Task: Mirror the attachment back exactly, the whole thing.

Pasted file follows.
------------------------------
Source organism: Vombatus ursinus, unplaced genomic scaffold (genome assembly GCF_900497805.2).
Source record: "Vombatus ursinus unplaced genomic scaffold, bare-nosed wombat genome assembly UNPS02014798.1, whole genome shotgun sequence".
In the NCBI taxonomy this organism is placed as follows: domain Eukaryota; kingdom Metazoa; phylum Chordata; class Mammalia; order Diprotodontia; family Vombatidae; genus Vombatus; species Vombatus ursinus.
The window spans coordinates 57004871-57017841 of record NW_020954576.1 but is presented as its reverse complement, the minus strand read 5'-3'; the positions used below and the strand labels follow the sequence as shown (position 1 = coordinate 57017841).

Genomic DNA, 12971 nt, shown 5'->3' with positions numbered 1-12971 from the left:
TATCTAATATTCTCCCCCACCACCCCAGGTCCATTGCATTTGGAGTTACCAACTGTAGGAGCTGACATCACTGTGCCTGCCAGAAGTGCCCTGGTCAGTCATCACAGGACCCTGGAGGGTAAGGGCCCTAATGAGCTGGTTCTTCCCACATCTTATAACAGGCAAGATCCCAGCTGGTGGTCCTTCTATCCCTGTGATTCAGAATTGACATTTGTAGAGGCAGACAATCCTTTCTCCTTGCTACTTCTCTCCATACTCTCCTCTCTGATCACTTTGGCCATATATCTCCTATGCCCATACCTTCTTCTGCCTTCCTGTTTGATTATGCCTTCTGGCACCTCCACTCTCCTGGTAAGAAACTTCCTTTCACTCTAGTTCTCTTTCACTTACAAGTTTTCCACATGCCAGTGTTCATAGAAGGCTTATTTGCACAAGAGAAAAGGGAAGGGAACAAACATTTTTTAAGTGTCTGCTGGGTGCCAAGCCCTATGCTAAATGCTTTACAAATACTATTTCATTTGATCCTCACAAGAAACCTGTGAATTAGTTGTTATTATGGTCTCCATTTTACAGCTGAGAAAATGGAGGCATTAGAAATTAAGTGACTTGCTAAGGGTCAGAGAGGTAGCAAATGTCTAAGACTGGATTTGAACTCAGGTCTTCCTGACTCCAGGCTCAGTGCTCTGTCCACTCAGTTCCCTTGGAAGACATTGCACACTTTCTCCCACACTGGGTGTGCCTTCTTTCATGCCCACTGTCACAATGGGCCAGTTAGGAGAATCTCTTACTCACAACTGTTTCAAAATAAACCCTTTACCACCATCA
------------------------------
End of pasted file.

Source organism: Vombatus ursinus, unplaced genomic scaffold (genome assembly GCF_900497805.2).
Source record: "Vombatus ursinus unplaced genomic scaffold, bare-nosed wombat genome assembly UNPS02014798.1, whole genome shotgun sequence".
In the NCBI taxonomy this organism is placed as follows: domain Eukaryota; kingdom Metazoa; phylum Chordata; class Mammalia; order Diprotodontia; family Vombatidae; genus Vombatus; species Vombatus ursinus.
The window spans coordinates 57004871-57017841 of record NW_020954576.1 but is presented as its reverse complement, the minus strand read 5'-3'; the positions used below and the strand labels follow the sequence as shown (position 1 = coordinate 57017841).

Genomic DNA, 12971 nt, shown 5'->3' with positions numbered 1-12971 from the left:
TATCTAATATTCTCCCCCACCACCCCAGGTCCATTGCATTTGGAGTTACCAACTGTAGGAGCTGACATCACTGTGCCTGCCAGAAGTGCCCTGGTCAGTCATCACAGGACCCTGGAGGGTAAGGGCCCTAATGAGCTGGTTCTTCCCACATCTTATAACAGGCAAGATCCCAGCTGGTGGTCCTTCTATCCCTGTGATTCAGAATTGACATTTGTAGAGGCAGACAATCCTTTCTCCTTGCTACTTCTCTCCATACTCTCCTCTCTGATCACTTTGGCCATATATCTCCTATGCCCATACCTTCTTCTGCCTTCCTGTTTGATTATGCCTTCTGGCACCTCCACTCTCCTGGTAAGAAACTTCCTTTCACTCTAGTTCTCTTTCACTTACAAGTTTTCCACATGCCAGTGTTCATAGAAGGCTTATTTGCACAAGAGAAAAGGGAAGGGAACAAACATTTTTTAAGTGTCTGCTGGGTGCCAAGCCCTATGCTAAATGCTTTACAAATACTATTTCATTTGATCCTCACAAGAAACCTGTGAATTAGTTGTTATTATGGTCTCCATTTTACAGCTGAGAAAATGGAGGCATTAGAAATTAAGTGACTTGCTAAGGGTCAGAGAGGTAGCAAATGTCTAAGACTGGATTTGAACTCAGGTCTTCCTGACTCCAGGCTCAGTGCTCTGTCCACTCAGTTCCCTTGGAAGACATTGCACACTTTCTCCCACACTGGGTGTGCCTTCTTTCATGCCCACTGTCACAATGGGCCAGTTAGGAGAATCTCTTACTCACAACTGTTTCAAAATAAACCCTTTACCACCATCA